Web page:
Best wishes,
Dhammanando Bhikkhu
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Re: On Thanissaro Bhikkhu's anatta teachings

Postby danieLion » Tue Jan 17, 2012 11:24 pm

ancientbuddhism wrote:I cannot imagine that anything Ṭhanissaro would say now is, in the last analysis, different from his NSS essays of ‘93/’96, which claims that the Buddha never denied the ‘Self’ as a ‘metaphysical or ontological position’.

Hi ancient,
Imagine no longer:
Thanissaro wrote:Thus the process of self cross-examination must now turn to examine the activities of I-making and my-making to take them apart. In the terms of Ven. Khemaka’s analogy, now that the salt earth or lye or cow-dung has succeeded in washing the cloth, the cloth has to be put away in a perfumed hamper so that the lingering scent of the cleaning agents will fade away. As Ven. Khemaka says, this is done by focusing on the arising and passing away of the five clinging aggregates—the raw material both for concentrated states of mind and for the construction of any sense of self—in a way that removes any clinging around them.

The questions of self cross-examination designed to accomplish this task thus shift their framework to three perceptions—inconstancy, stress, and not-self—which are applied either to the aggregates [SN 22:59, MN 109] or to the sense media
[MN 147] as they are directly experienced. In the case of the aggregates, each aggregate is examined with questions in this order: “Is this constant or inconstant?” “Inconstant.” “And is that which is inconstant easeful or stressful?” “Stressful.” “And is it fitting to regard what is inconstant, stressful, subject to change as: ‘This is mine. This is my self. This is what I am’?” “No.” To see in terms of these perceptions ultimately leads to a total abandoning of clinging for any of the aggregates—including the perception-aggregate that accomplished this task—and the mind is released.

In the case of the sense media, the same questionnaire is applied to each sense medium, and to the events dependent on it, in this order: the internal sense medium (e.g., the eye), the corresponding external sense medium (e.g., forms), consciousness at that medium, contact at that medium, and anything that arises dependent on that contact as a mode of feeling, perception, fabrication, or consciousness. Because the five physical senses are instances of the form
aggregate, this version of the questionnaire—though focused on the sense media—manages to encompass all five aggregates as well.

Notice that although this level of cross-examination has dropped any reference to self, it has maintained the framework of skillful and unskillful action. The last question in the series does not demand the conclusion that there is no
self. Instead, it asks simply whether it is fitting—skillful—to identify an inconstant, stressful event as one’s self. In other words, the Buddha is not asking one to come to a metaphysical conclusion on the question, created by objectification, as to the existence or non-existence of the self. After all, as we saw in the discussion of SN 12:15 in Chapter Three, the mind on the verge of awakening doesn’t see the world in terms of existence or non-existence in any event, so the question of the existence or non-existence of the self would be irrelevant. Thus, instead of pushing the questioning into the realm of objectification, the Buddha is simply pushing the line of inquiry about skillful action to its subtlest level—the act of self-identification—at the same time raising the pragmatic standard of what counts as skillful so as to abandon all acts of self identification and attain total freedom (my emphases; hard copy, p. 314; pdf, p. 243: http://www.accesstoinsight.org/lib/auth ... stions.pdf).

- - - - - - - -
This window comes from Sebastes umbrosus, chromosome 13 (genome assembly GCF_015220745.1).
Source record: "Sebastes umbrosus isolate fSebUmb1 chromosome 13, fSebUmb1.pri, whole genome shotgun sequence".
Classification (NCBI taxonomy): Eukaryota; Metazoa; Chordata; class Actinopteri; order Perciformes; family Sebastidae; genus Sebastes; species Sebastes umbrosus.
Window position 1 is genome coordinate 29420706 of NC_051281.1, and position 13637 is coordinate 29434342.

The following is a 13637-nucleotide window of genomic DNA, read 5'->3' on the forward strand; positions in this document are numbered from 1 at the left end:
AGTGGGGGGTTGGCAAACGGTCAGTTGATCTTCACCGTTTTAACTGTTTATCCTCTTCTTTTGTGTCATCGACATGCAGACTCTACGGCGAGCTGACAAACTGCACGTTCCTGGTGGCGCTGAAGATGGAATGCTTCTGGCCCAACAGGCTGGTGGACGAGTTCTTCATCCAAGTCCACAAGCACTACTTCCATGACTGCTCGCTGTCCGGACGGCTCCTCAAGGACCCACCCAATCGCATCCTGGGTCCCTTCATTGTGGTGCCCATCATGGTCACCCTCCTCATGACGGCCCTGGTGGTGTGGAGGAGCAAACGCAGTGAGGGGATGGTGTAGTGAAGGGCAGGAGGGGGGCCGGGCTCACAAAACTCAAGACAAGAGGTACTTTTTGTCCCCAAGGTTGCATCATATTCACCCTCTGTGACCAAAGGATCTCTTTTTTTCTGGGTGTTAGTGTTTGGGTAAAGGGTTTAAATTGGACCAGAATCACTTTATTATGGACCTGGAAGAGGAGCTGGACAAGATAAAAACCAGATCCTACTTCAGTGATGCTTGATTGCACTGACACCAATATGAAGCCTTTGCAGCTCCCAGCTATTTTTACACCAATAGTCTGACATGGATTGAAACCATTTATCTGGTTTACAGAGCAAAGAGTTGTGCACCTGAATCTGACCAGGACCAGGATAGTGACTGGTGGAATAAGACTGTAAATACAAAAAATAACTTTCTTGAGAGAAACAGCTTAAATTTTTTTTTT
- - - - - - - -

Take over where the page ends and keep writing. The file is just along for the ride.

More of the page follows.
good-will
Daniel
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Re: On Thanissaro Bhikkhu's anatta teachings

Postby danieLion » Tue Jan 17, 2012 11:30 pm

ancientbuddhism wrote:...his claim that the Buddha never denied the Upaniṣadic ātman.

ancient,
WHERE did Thanissaro make this claim?
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Re: On Thanissaro Bhikkhu's anatta teachings

Postby danieLion » Tue Jan 17, 2012 11:33 pm

ancientbuddhism wrote:
Buckwheat wrote: His claim is that the Buddha didn't postulate anatta as a metaphysical claim, but as one of experience.


"For him, the doctrine of not-self is a technique or strategy for liberation, and not a metaphysical or ontological position." (NSS)

This claim is simply not true, as the Buddha did deny the ontological position of the Upaniṣads.

ancient,
Your not making any sense.
Thanissaro's saying the Buddha denied the Upanisadic ontology of atman, and you turn around and make a statement in complete agreement yet call it a contradiction???
What the hell?
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Re: On Thanissaro Bhikkhu's anatta teachings

Postby danieLion » Tue Jan 17, 2012 11:37 pm

retrofuturist wrote:Greetings,

Thanissaro Bhikkhu's teachings in relation to nibbana have clearly come under much scrutiny here... I'm interested to know if anyone believes these dubious nibbana teachings in any way impact or compromise his teachings on the subject of anatta?

Metta,
Retro. :)

Dubious? Why? How? Wouldn't any teaching on nibbana be dubious as it would be a teaching about something beyond linguistic description?

And to your Q: No. They don't impact or compromise his anatta teachings. To wit, Nana derailed the topic with his nit-picky impositions about the sense-media.

good-will

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Re: On Thanissaro Bhikkhu's anatta teachings

Postby danieLion » Tue Jan 17, 2012 11:40 pm